01/12/15 Belinostat resumed/Failed - Progression. 02/23/15
    02/24/15 Pralatrexate/Failed - Progression. 04/17/15
    04/15 Genomic profiling reveals mutation into PTCL-NOS + AngioImmunoblastic T-Cell Lymphoma. Stage IV-B a second time. Two dozen tumors + small intestine (Ileum) involvement.
    04/22/15 TREC (Bendamustine, Etoposide, Carboplatin). Full response in two cycles. PET/CT both clear. Third cycle followed.
    06/15-07/15 Transplant preparation (X-rays, spinal taps, BMB, blood test, MUGA scan, lung function, CMV screening, C-Diff testing etc. etc. etc.) Intrathecal Methotrexate during spinal tap.
    BMB reveals 5) 26% blast cells of 20q Deletion Myelodysplastic Syndrome MDS), a bone marrow cancer.
    07/11-12/15 Cyclofosfamide + Fludarabine conditioning regimen.
    07/16/15 Total Body Irradiation.
    07/17/15 Moderate intensity Haploidentical Allogeneic Stem Cell Transplant receiving my son's peripheral blood stem cells.
    07/21-22/15 Triple dose Cyclofosfamide + Mesna, followed by immunosuppressants Tacrolimus and Mycophenolate Mofetil.
    07/23-08/03/15 Marrow producing zero blood cells. Fever. Hospitalized two weeks.
    08/04/15 Engraftment occurs, and blood cells are measureable - released from hospital.
    08/13/15 Day 26 - Marrow is 100% donor cells. Platelets climbing steadily, red cells follow.
    09/21/15 Acute skin Graft versus Host Disease arrives.
    DEXA scan reveals Osteoporosis.
    09/26/-11/03/15 Prednisone to control skin GvHD.
    11/2015 Acute GvHD re-classified to Chronic Graft versus Host Disease.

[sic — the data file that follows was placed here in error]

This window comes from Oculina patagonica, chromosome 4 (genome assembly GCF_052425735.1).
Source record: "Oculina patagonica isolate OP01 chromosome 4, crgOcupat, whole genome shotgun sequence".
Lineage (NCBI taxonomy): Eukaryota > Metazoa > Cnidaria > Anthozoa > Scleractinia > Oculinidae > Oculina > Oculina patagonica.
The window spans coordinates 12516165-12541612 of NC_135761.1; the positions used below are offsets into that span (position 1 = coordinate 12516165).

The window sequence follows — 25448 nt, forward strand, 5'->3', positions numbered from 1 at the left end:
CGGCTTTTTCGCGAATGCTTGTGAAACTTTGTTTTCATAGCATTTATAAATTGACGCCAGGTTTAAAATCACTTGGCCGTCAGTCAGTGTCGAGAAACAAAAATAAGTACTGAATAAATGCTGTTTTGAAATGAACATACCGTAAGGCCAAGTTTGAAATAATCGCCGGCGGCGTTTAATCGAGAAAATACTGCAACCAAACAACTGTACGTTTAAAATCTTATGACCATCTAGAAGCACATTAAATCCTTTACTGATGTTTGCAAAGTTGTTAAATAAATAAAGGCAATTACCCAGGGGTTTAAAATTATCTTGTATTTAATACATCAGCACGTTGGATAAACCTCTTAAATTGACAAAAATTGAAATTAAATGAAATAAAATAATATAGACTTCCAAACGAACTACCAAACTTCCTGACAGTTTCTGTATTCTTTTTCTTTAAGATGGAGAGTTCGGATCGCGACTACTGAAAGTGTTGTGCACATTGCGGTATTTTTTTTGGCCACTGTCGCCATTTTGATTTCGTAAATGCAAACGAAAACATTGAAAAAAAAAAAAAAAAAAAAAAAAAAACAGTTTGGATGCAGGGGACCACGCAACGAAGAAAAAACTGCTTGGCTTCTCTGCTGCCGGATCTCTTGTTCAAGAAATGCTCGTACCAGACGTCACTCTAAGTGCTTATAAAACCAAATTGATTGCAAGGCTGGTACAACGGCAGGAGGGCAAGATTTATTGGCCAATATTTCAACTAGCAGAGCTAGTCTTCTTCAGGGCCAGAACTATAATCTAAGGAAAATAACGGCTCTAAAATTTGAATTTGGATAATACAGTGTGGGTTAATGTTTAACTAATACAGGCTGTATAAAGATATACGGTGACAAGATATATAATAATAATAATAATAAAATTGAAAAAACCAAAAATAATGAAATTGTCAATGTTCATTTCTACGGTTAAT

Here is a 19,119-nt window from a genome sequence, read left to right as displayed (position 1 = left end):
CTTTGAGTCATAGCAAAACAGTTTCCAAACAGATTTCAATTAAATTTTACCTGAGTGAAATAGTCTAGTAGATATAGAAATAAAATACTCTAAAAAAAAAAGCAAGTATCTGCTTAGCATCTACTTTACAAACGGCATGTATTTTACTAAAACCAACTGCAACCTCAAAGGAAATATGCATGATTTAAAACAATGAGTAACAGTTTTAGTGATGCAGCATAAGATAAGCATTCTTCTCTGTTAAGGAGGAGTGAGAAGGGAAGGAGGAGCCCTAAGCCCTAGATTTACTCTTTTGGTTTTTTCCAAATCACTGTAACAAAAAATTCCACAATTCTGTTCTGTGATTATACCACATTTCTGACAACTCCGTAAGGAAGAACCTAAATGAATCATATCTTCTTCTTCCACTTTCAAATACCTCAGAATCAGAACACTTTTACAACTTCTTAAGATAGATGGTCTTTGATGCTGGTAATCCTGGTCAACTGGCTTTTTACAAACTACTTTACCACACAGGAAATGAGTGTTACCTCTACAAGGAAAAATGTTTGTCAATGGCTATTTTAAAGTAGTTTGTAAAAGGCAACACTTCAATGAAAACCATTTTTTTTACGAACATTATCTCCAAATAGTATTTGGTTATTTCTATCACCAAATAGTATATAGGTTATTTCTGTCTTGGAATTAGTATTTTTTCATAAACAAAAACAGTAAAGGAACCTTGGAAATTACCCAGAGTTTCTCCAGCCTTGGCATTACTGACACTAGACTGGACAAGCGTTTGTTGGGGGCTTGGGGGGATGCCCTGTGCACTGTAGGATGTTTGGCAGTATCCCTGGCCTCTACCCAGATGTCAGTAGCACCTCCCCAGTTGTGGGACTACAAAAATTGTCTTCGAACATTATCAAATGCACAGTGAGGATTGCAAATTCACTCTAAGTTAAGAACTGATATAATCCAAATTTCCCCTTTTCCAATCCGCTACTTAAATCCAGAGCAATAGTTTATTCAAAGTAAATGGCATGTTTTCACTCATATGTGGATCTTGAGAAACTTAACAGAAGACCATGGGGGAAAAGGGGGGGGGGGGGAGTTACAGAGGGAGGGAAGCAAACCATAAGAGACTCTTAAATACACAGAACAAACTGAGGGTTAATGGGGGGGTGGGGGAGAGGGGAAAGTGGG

05/2016 Tacrolimus stopped. Prednisone from 30-90mg daily tried. Sirolimus begun.
    09/16/16 Three skin punch biopsies.
    11/04/16 GvHD clinical trial of Ofatumumab (Arzerra) + Prednisone + Methylprednisolone begun.
    12/16 Type II Diabetes, Hypertension - both treatment-related.
    05/17 Extracorporeal Photopheresis (ECP) begun in attempt to control chronic Graft-versus-Host-Disease (cGvHD.
    06/17 Trying various antibiotics in a search for tolerable prophylaxis.
    08/17 Bone marrow biopsy reveals the presence of 2% cells with 20q Deletion Myelodysplastic Syndrome, considered to be Minimum Residual Disease. Active surveillance is the course of choice.
    To date: 18 chemotherapeutic drugs in 9 regimens (4 of them at least twice), 5 salvage regimens, 3 clinical trials, 4 post-transplant immuno-suppressant drugs, the equivalent of 1,000 years of background radiation from scanning from 45+ CT series scans and about 24 PET scans. Two lymphoid malignancies plus a myeloid malignancy lend a certain symmetry to the journey.

    Believing in the redemptive value of suffering makes all the difference.

  3. #3
    It sounds to me like your Mom has actually been out of the smoldering stage for some time, for as long as she has had active symptoms. Perhaps you could go with your Mom to an oncologist appointment. Ask lots of questions. Try to help her understand some of the symptoms of advanced myeloma like painful degeneration of the spine, broken bones, and kidney failure. If she still refuses treatment, then there is not much you can do. I believe there are some treatment options that would probably be less miserable that dealing with her advancing disease. I wish her and you the best.